National World War II Museum president, CEO coming to Beaver Creek to discuss American history |

National World War II Museum president, CEO coming to Beaver Creek to discuss American history

Free event Monday, Aug. 26, at the Ritz-Carlton, Bachelor Gulch

The National World War II Museum is located in New Orleans. President and CEO Stephen Watson has been with the museum for about 17 of its 19 years, having opened in 2000.
Courtesy of the National World War II Museum

In downtown New Orleans, the National World War II Museum sits on three city blocks and is ranked by Trip Advisor as the No. 3 museum in the country and No. 8 museum in the world.

The museum, designated by Congress as the national World War II museum, tells the story of the American experience during the war that changed the world — including why it was fought, how it was won and what it means today. Opening in 2000 and costing nearly a half-billion dollars, the museum features Pacific and European exhibits, the new 230-room Higgins Hotel & Conference Center, educational outreach programs and more. The “Beyond All Boundaries” 4-D experience produced by Tom Hanks is also a big attraction at the museum.

“It was really a transformative time, not only in the United States but in the world,” said National World War II Museum President and CEO Stephen Watson. “It really propelled us into the sort of global superpower that we are today, and I think sometimes younger generations just think it was always that way. World War II was really one of those events that changed that.”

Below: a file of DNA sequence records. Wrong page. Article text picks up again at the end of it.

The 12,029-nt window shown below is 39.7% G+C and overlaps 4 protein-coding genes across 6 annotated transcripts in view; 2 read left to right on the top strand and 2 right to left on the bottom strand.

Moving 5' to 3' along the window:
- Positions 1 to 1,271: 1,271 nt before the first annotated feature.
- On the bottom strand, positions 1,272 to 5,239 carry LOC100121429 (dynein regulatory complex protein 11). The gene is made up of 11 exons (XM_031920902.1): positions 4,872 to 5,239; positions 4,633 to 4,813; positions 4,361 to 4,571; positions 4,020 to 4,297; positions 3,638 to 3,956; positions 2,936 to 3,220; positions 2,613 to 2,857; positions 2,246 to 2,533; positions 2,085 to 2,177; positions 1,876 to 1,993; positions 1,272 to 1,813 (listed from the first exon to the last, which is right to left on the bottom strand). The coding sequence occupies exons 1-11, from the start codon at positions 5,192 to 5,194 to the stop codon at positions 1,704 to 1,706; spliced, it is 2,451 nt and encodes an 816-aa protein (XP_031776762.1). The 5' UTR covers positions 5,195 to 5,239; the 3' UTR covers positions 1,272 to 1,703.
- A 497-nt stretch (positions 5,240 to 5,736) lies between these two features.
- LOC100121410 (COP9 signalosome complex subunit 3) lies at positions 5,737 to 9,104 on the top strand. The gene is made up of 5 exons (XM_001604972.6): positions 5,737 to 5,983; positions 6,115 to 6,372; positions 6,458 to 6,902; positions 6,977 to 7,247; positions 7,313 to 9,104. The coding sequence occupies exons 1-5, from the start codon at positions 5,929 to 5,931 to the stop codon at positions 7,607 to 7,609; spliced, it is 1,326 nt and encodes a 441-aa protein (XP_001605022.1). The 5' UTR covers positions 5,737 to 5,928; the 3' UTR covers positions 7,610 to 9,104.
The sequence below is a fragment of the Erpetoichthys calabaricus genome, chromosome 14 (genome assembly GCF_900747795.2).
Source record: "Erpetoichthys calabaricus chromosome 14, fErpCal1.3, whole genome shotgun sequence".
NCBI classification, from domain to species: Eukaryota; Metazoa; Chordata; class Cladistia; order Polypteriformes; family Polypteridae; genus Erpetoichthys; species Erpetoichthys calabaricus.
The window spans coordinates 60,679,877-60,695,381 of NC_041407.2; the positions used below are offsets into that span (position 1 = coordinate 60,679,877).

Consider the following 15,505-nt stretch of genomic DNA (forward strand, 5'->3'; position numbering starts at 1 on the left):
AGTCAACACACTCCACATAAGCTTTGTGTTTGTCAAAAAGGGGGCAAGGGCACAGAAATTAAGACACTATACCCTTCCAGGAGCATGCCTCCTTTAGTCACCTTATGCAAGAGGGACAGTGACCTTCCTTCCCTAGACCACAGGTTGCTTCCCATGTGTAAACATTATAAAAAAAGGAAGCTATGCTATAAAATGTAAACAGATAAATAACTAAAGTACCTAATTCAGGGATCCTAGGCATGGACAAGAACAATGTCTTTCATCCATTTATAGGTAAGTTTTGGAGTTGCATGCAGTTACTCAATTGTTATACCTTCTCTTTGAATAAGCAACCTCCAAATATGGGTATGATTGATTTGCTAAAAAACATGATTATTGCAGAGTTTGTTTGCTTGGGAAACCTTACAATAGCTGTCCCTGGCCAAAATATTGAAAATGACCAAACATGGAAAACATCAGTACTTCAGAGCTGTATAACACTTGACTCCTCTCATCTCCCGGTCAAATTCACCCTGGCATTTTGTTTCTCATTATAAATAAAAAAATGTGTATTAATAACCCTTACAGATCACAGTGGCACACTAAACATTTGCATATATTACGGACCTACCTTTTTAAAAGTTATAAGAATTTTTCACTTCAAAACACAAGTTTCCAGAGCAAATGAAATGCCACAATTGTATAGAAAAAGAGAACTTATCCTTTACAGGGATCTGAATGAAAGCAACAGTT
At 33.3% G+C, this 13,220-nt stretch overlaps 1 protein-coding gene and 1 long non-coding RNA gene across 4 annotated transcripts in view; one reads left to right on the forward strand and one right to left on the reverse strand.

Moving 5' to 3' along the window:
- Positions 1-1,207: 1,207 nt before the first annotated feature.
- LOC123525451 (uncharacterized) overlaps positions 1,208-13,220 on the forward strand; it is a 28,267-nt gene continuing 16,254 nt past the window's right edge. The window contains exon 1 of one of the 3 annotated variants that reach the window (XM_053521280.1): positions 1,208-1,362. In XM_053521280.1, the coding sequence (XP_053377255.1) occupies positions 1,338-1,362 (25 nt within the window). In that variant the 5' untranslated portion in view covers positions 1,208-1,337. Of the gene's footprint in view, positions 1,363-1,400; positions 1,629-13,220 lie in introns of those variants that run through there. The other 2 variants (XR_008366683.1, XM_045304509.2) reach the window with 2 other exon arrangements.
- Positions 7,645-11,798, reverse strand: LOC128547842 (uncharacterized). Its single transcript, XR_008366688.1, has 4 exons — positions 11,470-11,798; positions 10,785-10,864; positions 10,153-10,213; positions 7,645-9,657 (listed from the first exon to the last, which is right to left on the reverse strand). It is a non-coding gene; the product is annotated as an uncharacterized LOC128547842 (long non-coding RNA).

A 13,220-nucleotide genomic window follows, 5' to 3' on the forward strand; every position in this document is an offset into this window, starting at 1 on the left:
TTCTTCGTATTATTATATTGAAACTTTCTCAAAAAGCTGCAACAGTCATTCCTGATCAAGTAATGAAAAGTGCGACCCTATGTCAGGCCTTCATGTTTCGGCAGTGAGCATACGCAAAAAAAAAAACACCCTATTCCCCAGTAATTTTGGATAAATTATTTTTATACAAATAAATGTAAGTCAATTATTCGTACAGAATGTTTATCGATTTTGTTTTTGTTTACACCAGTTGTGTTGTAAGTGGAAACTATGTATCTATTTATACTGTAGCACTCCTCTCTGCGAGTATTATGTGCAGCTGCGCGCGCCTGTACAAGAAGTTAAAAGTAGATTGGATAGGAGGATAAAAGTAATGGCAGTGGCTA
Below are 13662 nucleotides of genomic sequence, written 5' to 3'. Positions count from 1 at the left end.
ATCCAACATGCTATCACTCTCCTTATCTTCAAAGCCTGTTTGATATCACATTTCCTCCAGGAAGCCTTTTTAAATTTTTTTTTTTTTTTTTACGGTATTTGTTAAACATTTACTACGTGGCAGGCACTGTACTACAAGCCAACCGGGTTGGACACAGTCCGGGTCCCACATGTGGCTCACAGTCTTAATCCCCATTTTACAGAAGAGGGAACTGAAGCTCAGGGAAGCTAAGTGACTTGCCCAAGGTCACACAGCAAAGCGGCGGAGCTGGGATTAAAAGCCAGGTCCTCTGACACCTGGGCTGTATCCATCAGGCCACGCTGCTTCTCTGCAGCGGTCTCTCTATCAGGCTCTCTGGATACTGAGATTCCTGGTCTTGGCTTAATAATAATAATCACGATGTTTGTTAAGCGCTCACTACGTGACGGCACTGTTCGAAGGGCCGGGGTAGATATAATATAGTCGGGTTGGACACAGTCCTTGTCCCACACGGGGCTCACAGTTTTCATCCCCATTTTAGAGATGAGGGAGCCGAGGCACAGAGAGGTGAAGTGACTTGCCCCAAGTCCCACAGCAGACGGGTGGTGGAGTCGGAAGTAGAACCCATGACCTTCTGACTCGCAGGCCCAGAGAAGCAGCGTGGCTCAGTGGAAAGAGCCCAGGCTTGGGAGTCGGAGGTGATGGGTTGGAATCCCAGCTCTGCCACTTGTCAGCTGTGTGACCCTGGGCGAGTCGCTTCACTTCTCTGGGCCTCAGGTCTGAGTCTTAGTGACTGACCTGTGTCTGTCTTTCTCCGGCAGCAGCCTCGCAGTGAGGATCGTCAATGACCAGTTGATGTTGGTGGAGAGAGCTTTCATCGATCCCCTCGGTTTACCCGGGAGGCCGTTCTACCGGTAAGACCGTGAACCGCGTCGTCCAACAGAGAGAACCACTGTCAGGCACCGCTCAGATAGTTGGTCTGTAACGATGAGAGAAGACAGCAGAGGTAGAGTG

On Monday, Aug. 26, Watson will be at The Ritz-Carlton, Bachelor Gulch for a free event, discussing the museum in New Orleans, its educational work with teachers and students across the country, and its outreach opportunities, such as its recent trip to Normandy, France, on June 6, the 75th anniversary of D-Day.

Stephen Watson is president and CEO of the National World War II Museum in New Orleans.

Collecting history

Research into World War II history is very rich and active, Watson said, but there is a sense of urgency. Of the 16 million men and women that served, about 450,000 are still alive.

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“We are still actively collecting oral history and interviewing veterans,” Watson said.

In an average week, the museum receives about 100 inquiries from the public, either regarding artifacts they might have for a collection or about a loved one.

“One of the services that we provide to the public is also helping people understand what their loved one did,” Watson said.

Cherry Whitley, a Minturn resident and advocate for the museum who was on the 75th anniversary trip to Normandy, researched her father’s involvement in World War II herself.

The National World War II Museum took 900 people to Normandy for the 75th anniversary of D-Day, as well as 27 World War II veterans. Minturn resident Cherry Whitley was there and said it was like “going back to the 1940s.” As part of the celebration, she was on one of the boats simulating the D-Day experience, along with nine World War II veterans.
Cherry Whitley | Special to the Daily